Decameron: Stories vs. Setting

Boccaccio wrote the Decameron, as I’ve already said in the last essay, for the audience of rich, literate men (those who survived the Black Death, at least). And that didn’t include many individuals. The stories portrayed the declining morality of society and the dissolution of hierarchy in church, state, and home.

But, I was actually more interested in the setting, and the way he reflected on the effects and aftermath of the plague. He described the plague much the same as anyone would: with the diffraction of standards in the minds of the people, the tossing out of morals and the abandonment of many of the hierarchies and social structures of that time. But it was set in Florence in 1348 or 1349, as the Black Death plowed through slews (hundreds of thousands) of people. Seven noblewomen and 3 honorable men fled the city to the countryside, not more than two miles thence.

The stories of the first day were not as interesting or intriguing as the second day. The second day was focused more on fortune and chance in the stories’ subjects lives. One such story was about how a woman with two sons was left on a beach, and every day the woman would leave her sons for a while to go and weep for her misfortune. Then, one day, while the mother was away weeping, a gang of pirates arrived and kidnapped one of the children. Then the woman returned and realized that, because of her folly, her son was stolen. This is utter nonsense. Either this woman was a complete fool, or fortune had frowned upon her. Both it was, though I think it was more because she was an idiot.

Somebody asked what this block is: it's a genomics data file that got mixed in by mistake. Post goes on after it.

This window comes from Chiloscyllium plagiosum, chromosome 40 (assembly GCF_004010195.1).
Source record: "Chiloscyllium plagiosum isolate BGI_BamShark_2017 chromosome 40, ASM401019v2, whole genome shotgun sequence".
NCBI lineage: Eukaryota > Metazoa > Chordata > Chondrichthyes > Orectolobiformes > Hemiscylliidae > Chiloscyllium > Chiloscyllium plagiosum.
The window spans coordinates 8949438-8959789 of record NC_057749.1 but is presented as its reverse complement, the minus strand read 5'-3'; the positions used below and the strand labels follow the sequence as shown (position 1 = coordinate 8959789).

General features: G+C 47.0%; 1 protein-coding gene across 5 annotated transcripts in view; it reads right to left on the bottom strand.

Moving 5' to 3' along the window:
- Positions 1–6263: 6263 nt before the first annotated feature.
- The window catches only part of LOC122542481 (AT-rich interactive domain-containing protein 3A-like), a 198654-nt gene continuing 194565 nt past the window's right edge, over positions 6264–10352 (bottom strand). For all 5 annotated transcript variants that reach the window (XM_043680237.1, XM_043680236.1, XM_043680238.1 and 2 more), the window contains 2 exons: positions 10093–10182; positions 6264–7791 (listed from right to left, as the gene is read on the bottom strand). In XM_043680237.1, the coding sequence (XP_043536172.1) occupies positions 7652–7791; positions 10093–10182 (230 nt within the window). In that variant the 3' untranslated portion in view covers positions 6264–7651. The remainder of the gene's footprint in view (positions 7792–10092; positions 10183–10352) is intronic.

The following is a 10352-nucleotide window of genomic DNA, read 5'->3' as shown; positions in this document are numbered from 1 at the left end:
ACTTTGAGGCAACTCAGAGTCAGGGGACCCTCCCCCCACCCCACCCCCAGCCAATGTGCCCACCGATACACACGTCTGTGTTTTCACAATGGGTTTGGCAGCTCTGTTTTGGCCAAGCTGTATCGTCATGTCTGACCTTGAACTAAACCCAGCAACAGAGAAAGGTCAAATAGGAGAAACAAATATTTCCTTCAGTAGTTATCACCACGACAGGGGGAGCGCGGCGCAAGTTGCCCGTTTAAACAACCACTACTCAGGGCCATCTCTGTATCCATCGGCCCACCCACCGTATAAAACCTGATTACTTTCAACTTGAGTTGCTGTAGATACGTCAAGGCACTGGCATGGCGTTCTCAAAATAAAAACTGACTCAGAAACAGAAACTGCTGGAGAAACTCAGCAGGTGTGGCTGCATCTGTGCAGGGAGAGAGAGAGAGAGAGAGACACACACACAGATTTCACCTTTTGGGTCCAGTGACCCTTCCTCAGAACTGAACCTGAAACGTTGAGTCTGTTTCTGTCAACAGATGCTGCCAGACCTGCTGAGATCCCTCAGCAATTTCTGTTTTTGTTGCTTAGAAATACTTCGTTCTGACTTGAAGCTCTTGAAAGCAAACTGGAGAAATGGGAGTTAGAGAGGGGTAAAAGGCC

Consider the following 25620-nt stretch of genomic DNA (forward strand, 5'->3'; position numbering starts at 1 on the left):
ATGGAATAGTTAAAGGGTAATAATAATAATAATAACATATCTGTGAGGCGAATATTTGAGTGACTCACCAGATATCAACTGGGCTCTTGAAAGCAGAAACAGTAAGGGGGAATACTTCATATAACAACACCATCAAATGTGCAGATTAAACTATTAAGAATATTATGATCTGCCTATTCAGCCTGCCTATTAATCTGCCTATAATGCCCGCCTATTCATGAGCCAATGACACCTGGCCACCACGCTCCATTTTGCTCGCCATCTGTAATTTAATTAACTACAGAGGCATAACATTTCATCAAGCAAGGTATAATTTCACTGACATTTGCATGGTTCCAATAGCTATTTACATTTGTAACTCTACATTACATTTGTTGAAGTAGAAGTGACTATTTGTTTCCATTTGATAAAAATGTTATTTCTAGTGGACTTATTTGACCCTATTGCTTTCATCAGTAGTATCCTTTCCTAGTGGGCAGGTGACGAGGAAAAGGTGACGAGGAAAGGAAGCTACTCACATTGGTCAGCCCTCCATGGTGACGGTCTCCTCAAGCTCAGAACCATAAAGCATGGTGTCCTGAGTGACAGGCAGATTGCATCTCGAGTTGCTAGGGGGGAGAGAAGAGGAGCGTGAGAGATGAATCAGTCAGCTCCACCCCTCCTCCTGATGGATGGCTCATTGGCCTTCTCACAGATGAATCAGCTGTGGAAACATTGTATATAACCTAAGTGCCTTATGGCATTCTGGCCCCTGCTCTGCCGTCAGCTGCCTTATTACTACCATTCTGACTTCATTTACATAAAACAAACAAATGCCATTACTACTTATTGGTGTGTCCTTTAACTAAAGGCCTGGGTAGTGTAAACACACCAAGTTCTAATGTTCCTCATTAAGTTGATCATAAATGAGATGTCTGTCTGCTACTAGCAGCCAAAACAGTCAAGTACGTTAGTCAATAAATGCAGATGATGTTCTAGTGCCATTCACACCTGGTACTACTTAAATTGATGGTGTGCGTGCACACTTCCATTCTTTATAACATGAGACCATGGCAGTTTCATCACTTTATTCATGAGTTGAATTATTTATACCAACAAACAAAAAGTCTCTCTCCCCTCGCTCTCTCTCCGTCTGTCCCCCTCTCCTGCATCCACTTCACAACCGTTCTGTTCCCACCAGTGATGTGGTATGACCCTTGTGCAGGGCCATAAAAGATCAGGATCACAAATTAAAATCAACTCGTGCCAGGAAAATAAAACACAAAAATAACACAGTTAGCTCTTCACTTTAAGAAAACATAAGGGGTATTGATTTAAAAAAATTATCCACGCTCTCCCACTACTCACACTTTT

One of the facets of the effects of the plague was that people refused to believe that God had played a role in the plague’s appearance. They wanted to think that Fortune had turned rotten, that Chance had struck them a mighty blow. Some replaced God with the idea that Fate, Fortune or Chance was instead the guide of history. Some mocked God, and the idea of God, and this was mentioned in the Decameron, a few of the tales spun on this fact.

Conclusively, I enjoyed the setting much more than the stories. I am intrigued by the massive wipe-out of uncountable hordes of the population, a pandemic unlike anything the world had ever seen before. The stories of Boccaccio’s famous work just don’t have the same curiosity and intrinsic mystic effect on my mind. I’d rather study the Black Death intensively than memorize a story from the Decameron. It’s almost like a recounting of the Black Death’s devastation on the human mind like any other history book you can read, only it is warped into a kind of fire-side tale.

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